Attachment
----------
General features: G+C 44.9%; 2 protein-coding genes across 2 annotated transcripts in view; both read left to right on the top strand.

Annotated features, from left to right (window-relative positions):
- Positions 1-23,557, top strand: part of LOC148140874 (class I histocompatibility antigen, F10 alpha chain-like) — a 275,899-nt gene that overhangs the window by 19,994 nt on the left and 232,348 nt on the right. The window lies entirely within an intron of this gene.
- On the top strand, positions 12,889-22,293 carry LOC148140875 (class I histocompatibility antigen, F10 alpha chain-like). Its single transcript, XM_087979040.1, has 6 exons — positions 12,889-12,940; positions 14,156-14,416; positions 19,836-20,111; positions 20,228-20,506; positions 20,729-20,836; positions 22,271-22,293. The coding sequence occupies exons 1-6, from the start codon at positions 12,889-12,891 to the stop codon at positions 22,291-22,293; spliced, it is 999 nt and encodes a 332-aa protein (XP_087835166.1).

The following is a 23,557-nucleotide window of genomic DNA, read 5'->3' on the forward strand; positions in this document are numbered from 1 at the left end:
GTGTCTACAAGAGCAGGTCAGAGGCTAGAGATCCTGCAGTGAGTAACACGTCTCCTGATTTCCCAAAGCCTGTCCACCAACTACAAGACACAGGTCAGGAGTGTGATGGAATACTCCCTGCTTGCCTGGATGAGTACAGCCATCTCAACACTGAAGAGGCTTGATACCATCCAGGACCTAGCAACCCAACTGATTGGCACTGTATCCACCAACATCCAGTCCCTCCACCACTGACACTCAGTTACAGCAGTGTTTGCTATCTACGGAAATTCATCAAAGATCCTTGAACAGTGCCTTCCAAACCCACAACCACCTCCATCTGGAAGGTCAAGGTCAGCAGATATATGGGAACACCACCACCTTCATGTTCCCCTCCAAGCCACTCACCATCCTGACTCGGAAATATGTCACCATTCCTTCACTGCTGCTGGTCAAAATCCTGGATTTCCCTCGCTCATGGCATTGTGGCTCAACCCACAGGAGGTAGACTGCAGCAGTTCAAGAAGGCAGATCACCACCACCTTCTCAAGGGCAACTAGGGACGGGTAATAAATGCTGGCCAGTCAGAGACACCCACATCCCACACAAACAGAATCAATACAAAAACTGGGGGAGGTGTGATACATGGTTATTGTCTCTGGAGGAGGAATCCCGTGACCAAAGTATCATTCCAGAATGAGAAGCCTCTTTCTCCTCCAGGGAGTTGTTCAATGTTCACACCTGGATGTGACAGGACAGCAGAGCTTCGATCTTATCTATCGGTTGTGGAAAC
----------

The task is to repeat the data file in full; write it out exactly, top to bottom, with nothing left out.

General features: G+C 44.9%; 2 protein-coding genes across 2 annotated transcripts in view; both read left to right on the top strand.

Annotated features, from left to right (window-relative positions):
- Positions 1-23,557, top strand: part of LOC148140874 (class I histocompatibility antigen, F10 alpha chain-like) — a 275,899-nt gene that overhangs the window by 19,994 nt on the left and 232,348 nt on the right. The window lies entirely within an intron of this gene.
- On the top strand, positions 12,889-22,293 carry LOC148140875 (class I histocompatibility antigen, F10 alpha chain-like). Its single transcript, XM_087979040.1, has 6 exons — positions 12,889-12,940; positions 14,156-14,416; positions 19,836-20,111; positions 20,228-20,506; positions 20,729-20,836; positions 22,271-22,293. The coding sequence occupies exons 1-6, from the start codon at positions 12,889-12,891 to the stop codon at positions 22,291-22,293; spliced, it is 999 nt and encodes a 332-aa protein (XP_087835166.1).

The following is a 23,557-nucleotide window of genomic DNA, read 5'->3' on the forward strand; positions in this document are numbered from 1 at the left end:
GTGTCTACAAGAGCAGGTCAGAGGCTAGAGATCCTGCAGTGAGTAACACGTCTCCTGATTTCCCAAAGCCTGTCCACCAACTACAAGACACAGGTCAGGAGTGTGATGGAATACTCCCTGCTTGCCTGGATGAGTACAGCCATCTCAACACTGAAGAGGCTTGATACCATCCAGGACCTAGCAACCCAACTGATTGGCACTGTATCCACCAACATCCAGTCCCTCCACCACTGACACTCAGTTACAGCAGTGTTTGCTATCTACGGAAATTCATCAAAGATCCTTGAACAGTGCCTTCCAAACCCACAACCACCTCCATCTGGAAGGTCAAGGTCAGCAGATATATGGGAACACCACCACCTTCATGTTCCCCTCCAAGCCACTCACCATCCTGACTCGGAAATATGTCACCATTCCTTCACTGCTGCTGGTCAAAATCCTGGATTTCCCTCGCTCATGGCATTGTGGCTCAACCCACAGGAGGTAGACTGCAGCAGTTCAAGAAGGCAGATCACCACCACCTTCTCAAGGGCAACTAGGGACGGGTAATAAATGCTGGCCAGTCAGAGACACCCACATCCCACACAAACAGAATCAATACAAAAACTGGGGGAGGTGTGATACATGGTTATTGTCTCTGGAGGAGGAATCCCGTGACCAAAGTATCATTCCAGAATGAGAAGCCTCTTTCTCCTCCAGGGAGTTGTTCAATGTTCACACCTGGATGTGACAGGACAGCAGAGCTTCGATCTTATCTATCGGTTGTGGAAAC